“When natural gas supplies get tight, the electricity market gets extremely exercised,” Conn said. Conn who is an ex-high level executive at BP the world’s largest energy company.

Other factors are driving higher prices for power, such as low river levels, which hinder the transportation of coal-fired power plants with fuel which Germany as well as other governments are looking to get going for replacing gas.

What can governments do to stop the crisis?

The answer is simple, lots. European Union countries like Germany and the Netherlands are trying to fill up storage facilities for gas as a protection against a total shut-off of Russian gas in the coming winter. The governments have also taken steps to obtain more gas through LNG natural gas coming from and around the United States and elsewhere and forced energy companies to create new terminals to receive this chilled gas, usually using state-funded financing.

Britain as well as other countries provide financial assistance to consumers, however, it is not enough to offset the massive increase in costs households are facing.

A variety of consumer advocates, politicians and even executives from the energy industry are calling on governments to take on more.

Are the markets for energy functioning?

Mandates from the government are already causing the markets to operate in ways that is a bit odd in other situations.

In a normal marketplace, for instance, the high price will result in selling gas and not keeping it in stock. However, the need to fill storage facilities for gas that is supported by government’s orders that have forced energy companies to purchase and continue to purchase high-priced gas, driving prices to ever-higher levels.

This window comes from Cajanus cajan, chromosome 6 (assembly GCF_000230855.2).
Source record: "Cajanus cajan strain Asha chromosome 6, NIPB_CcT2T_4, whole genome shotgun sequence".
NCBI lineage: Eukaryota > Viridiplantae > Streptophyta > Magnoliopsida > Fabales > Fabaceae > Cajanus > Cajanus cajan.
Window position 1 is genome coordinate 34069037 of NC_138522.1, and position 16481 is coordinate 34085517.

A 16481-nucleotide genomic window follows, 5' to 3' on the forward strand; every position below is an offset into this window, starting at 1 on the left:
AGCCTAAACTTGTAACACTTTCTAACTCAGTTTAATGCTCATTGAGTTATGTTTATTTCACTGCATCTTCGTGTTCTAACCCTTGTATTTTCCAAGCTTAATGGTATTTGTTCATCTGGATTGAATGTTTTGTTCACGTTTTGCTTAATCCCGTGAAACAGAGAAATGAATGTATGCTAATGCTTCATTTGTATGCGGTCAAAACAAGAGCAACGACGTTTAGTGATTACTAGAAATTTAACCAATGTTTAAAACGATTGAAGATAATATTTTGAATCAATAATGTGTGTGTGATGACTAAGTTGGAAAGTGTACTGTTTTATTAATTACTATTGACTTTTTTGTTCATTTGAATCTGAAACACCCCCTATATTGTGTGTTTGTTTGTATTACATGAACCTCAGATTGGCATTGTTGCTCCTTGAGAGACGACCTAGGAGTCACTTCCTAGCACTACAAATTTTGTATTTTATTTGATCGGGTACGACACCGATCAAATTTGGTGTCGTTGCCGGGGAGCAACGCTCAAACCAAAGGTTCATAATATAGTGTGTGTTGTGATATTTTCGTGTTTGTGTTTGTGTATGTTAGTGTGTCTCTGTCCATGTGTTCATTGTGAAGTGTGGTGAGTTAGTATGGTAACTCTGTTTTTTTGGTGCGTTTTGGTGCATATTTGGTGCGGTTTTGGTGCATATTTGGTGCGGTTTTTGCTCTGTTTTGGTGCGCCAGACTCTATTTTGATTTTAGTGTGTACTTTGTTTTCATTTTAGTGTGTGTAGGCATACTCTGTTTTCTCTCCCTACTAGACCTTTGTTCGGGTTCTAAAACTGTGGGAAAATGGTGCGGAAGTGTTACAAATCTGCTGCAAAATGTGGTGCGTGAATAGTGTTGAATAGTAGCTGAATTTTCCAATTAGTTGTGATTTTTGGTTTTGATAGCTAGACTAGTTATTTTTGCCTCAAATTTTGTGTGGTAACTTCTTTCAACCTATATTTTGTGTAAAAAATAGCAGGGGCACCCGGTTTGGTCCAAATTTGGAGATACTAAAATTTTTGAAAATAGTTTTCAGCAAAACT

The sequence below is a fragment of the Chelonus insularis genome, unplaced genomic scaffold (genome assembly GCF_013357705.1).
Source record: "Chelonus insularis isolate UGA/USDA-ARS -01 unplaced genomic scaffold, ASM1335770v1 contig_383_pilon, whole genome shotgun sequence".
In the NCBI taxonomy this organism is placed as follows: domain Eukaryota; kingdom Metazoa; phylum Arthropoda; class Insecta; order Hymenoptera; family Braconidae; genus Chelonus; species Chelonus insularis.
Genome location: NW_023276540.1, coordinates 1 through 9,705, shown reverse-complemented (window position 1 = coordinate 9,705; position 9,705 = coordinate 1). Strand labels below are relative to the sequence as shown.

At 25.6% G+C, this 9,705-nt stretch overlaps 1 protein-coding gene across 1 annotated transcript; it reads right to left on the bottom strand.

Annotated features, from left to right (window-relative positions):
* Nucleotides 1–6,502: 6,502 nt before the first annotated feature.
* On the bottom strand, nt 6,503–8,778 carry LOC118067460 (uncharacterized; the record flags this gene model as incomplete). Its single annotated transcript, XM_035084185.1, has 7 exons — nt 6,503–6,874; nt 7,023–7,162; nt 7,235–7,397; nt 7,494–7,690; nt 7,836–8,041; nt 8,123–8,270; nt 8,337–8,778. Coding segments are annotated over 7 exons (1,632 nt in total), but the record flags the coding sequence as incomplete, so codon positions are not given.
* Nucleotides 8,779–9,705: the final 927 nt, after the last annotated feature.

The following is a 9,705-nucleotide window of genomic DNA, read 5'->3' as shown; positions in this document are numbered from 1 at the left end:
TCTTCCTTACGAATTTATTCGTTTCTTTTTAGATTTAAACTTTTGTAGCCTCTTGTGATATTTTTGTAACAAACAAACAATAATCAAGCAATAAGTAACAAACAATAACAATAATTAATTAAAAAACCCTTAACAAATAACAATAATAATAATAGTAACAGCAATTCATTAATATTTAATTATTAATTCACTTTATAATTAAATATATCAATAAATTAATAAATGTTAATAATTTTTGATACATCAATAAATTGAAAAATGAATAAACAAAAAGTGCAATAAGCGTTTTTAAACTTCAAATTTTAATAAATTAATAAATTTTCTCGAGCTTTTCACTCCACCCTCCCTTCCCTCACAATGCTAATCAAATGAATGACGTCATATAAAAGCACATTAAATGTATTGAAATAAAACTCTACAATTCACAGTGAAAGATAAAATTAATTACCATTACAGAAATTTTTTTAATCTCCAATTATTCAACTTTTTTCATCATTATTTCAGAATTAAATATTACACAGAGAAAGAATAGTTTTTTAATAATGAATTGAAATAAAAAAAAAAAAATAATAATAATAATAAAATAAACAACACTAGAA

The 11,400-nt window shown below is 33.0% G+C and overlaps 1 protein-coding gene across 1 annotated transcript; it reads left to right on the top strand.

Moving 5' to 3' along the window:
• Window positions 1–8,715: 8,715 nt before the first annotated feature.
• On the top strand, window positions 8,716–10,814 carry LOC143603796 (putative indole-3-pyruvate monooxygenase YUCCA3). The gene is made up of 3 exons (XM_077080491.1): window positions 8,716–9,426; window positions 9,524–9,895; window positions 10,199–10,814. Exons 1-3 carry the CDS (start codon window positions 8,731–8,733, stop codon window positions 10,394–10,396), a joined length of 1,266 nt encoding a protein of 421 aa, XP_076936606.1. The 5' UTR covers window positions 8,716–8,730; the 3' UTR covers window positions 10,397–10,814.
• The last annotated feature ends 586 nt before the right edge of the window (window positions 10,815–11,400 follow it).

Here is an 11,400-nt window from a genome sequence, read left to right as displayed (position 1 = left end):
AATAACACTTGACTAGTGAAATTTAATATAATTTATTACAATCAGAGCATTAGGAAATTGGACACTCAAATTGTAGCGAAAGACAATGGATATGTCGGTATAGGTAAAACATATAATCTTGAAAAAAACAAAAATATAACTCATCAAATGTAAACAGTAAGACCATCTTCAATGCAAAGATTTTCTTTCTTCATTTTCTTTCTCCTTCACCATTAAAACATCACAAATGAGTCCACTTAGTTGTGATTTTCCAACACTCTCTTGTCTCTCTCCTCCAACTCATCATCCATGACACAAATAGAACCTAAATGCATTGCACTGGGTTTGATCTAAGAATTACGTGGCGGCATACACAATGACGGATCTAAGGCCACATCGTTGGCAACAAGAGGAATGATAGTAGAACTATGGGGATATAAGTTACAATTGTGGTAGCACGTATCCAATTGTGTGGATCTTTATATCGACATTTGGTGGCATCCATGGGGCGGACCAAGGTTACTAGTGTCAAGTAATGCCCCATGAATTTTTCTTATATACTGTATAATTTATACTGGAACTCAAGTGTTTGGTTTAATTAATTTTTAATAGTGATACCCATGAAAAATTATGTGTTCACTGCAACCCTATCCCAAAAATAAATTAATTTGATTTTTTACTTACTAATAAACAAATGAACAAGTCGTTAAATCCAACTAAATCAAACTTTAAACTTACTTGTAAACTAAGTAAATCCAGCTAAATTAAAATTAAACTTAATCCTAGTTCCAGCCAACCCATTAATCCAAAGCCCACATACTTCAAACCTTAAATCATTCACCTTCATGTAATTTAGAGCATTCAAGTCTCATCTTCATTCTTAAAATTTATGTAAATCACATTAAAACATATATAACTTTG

In one way the storage program is very effective. Salt caverns as well as other sites in Germany are over 90% full and are in line to reach the goal of 95% by November. 1.

However, the need to buy winter-proofing increases prices and is causing certain economic harm it was meant to stop Analysts say.

“The market is totally debased and distorted now,” said Henning Gloystein, director of Eurasia Group.

Indeed, pressure is increasing for more government intervention.

Already, several small British energy companies have been unable to pay their bills, which has led to higher prices for consumers as well as the government. France has taken the full control over EDF the major energy company and the manufacturer of nuclear reactors.

On August. 17 Uniper one of Germany’s biggest gas companies, reported losses of over twelve milliards euro ($12 billion) in the first six months of the year. The company attributed large portions of the loss to the burden of having to purchase replacement gas by Gazprom but not at market prices. Uniper formally agreed to a bailout plan, which involves the government taking an equity stake of a significant amount within the firm.

“We at Uniper have de facto become a pawn in this conflict,” declared Klaus-Dieter Maubach, the company’s CEO, speaking of the conflict in Ukraine.

Why isn’t solar and wind power sources helping lower prices?

Analysts believe that these technologies have only helped little in terms of price reduction since in the wholesale electricity market, natural gas is still the primary factor in the power price. Chris Matson of LCP estimated that by 2021, Britain’s electricity prices were affected by gas for more than 90 percent of the time, even though gas made up only 40% of the total power generation.